The other day I was talking to an individual who was working on a memoir and he asked “Why did you write a novel instead of a memoir?” Hmmmmm….. No one ever asked me that before.

Since I am rarely at a loss for words, written or spoken, I gave him what I thought were three good reasons. The first one was that I didn’t have to worry about how accurately I told the tale my life and how it related to others.

The second reason was that I could let the story be told by the characters and could play fast and loose with the facts. While I start with an outline, I “play” my character as I am writing and quite often, the actual text doesn’t follow the outline. I pride myself in being technically accurate and historically in context but what I write, after all, will be part of a novel.

By the way, editors often criticize my work because it has too much technical information. For example, I like including historical tidbits and facts about a piece of equipment. For example, if one of the characters was using a 9mm Browning Hi-Power semi automatic pistol, I’d want to weave into the story that the character liked the Hi-Power because it was the last gun that John Browning, the famous gun designer was working on when he died in 1927. What might also appear in the story was that character liked the Hi-Power because it was a proven, battle tested weapon that entered production in 1935 and is the first semi-automatic pistol with a double stack magazine (now known as a high capacity magazine) that enabled it to hold sixteen rounds. For the record, the design is so good that they’re still being built by FN Herstal in Belgium. Just before its introduction, FN’s engineers reduced the capacity of the prototype’s sixteen round magazines to thirteen in the production versions.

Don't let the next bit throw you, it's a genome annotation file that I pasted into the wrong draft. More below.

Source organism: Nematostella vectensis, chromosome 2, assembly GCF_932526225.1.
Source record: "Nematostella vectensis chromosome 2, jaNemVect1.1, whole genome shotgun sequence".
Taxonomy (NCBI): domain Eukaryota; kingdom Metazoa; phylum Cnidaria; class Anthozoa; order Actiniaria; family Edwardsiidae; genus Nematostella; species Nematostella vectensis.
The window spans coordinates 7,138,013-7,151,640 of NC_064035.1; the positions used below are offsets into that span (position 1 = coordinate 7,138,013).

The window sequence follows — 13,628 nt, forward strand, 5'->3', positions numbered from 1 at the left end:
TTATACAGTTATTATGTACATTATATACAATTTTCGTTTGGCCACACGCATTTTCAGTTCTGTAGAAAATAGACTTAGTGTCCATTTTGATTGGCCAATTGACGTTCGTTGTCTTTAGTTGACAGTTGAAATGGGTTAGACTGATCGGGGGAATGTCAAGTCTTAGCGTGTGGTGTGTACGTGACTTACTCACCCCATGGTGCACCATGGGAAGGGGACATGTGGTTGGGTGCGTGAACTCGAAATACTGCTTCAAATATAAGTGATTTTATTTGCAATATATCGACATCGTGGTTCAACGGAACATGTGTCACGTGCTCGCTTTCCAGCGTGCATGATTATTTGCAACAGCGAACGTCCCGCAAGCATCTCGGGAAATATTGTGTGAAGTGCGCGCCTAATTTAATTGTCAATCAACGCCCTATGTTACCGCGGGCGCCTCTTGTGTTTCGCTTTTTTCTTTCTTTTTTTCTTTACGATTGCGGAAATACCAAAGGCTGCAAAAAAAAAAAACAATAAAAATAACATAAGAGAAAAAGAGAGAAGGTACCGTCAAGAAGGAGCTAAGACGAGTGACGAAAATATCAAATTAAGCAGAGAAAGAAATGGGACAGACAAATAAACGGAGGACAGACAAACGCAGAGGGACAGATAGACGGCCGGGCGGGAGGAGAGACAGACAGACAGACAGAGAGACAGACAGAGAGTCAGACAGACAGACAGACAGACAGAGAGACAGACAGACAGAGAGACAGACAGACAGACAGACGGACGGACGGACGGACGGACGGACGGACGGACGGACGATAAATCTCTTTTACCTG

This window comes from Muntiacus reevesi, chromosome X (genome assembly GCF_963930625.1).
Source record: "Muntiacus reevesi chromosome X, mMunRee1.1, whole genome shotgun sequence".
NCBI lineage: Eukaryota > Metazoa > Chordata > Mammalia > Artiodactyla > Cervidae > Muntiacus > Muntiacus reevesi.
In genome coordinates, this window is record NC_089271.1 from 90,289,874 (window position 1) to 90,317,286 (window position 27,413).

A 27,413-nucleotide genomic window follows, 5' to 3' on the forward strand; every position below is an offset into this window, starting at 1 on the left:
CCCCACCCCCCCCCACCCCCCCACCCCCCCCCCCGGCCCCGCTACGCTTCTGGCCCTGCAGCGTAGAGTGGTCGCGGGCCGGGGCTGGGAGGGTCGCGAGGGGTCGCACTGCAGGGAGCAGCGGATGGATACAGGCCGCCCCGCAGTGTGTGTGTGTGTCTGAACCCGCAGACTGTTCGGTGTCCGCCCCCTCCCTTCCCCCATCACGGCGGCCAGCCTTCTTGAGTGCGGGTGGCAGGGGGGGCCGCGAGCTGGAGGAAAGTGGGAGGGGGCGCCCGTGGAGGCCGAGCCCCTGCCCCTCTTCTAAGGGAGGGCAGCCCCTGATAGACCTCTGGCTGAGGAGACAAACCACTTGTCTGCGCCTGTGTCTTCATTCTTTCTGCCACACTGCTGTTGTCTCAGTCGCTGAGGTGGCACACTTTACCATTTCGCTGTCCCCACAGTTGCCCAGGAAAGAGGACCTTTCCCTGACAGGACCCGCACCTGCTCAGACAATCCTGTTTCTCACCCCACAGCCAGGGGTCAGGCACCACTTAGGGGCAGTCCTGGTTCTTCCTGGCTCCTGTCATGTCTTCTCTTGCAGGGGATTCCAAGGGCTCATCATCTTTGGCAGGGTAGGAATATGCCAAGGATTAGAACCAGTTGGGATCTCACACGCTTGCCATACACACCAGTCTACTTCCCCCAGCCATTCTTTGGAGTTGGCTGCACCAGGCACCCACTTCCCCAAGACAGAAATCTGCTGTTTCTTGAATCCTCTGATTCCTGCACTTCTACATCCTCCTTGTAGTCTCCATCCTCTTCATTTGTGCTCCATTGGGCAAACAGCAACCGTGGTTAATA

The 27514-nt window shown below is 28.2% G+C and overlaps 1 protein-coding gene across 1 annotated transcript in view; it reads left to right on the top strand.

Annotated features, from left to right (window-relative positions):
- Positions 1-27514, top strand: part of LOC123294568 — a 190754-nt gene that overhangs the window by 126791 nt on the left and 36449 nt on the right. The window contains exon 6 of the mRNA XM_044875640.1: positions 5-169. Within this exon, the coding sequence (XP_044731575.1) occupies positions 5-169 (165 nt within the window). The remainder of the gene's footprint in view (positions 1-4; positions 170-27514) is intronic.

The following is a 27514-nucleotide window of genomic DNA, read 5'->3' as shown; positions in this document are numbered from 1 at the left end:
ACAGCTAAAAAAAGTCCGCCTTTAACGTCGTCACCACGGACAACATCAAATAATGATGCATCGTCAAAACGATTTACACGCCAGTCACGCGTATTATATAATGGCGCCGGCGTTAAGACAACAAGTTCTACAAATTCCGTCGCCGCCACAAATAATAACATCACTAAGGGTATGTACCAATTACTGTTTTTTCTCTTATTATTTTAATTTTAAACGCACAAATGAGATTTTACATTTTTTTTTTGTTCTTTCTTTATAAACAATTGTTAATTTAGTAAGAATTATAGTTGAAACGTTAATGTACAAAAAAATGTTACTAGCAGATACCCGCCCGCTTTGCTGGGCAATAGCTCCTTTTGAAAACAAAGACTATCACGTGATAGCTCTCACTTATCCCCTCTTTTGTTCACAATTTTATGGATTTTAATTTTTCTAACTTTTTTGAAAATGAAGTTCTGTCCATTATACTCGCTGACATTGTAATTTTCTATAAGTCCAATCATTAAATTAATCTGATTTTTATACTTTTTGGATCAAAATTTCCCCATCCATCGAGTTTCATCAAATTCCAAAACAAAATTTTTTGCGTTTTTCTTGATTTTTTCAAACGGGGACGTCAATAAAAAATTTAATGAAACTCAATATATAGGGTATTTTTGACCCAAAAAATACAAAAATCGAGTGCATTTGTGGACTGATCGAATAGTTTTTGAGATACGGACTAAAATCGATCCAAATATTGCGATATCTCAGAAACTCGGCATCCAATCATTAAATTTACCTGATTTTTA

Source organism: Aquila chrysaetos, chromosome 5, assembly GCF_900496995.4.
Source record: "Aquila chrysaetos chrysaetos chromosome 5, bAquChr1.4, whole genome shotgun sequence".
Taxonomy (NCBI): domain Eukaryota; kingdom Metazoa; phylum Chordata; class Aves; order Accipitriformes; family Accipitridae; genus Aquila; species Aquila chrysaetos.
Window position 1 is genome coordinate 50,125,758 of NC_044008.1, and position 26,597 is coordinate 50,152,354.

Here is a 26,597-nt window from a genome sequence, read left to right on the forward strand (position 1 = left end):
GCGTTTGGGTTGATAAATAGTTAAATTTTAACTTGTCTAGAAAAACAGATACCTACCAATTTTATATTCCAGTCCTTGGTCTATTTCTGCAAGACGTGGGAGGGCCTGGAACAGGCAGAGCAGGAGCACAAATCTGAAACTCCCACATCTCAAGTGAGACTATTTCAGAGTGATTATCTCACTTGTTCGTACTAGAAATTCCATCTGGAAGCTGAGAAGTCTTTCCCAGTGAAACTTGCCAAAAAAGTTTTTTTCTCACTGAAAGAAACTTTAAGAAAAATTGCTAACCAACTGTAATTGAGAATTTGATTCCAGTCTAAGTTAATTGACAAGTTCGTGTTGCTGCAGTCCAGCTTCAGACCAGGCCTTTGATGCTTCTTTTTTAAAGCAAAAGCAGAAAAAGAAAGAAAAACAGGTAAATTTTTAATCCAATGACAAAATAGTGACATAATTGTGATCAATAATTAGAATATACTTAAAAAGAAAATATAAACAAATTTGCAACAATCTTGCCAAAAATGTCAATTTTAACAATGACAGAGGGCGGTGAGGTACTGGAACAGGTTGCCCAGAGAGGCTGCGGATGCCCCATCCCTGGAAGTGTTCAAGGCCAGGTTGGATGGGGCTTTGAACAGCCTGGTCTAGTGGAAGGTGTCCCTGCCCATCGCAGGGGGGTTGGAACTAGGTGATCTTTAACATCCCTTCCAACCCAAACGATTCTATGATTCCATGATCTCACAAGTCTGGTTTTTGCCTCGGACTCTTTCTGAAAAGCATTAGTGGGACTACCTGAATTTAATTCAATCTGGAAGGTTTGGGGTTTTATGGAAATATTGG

To some, this type of information is very interesting, to others, it is boring. So, finding a balance is the hard part because you have to have enough detail in the story to make it credible but also no too much to lose the reader.

But, I digress. The third reason was covering my skinny rear. One assumes that when reading a memoir, the author was trying to be as factual as possible. My fear is that some government type who has the pieces of paper with my signature on them that cleared me for some top secret, specially compartmented, code word intelligence might be more than annoyed if I inadvertently used a code word that I shouldn’t have. Under deep hypnosis, I might remember them, but I’ve had more than one adult beverage and slept since those days and my memory ain’t as good as it use to be.

Anyway, it was an interesting question and I thought I would share my answer…

Marc Liebman
1/11/2013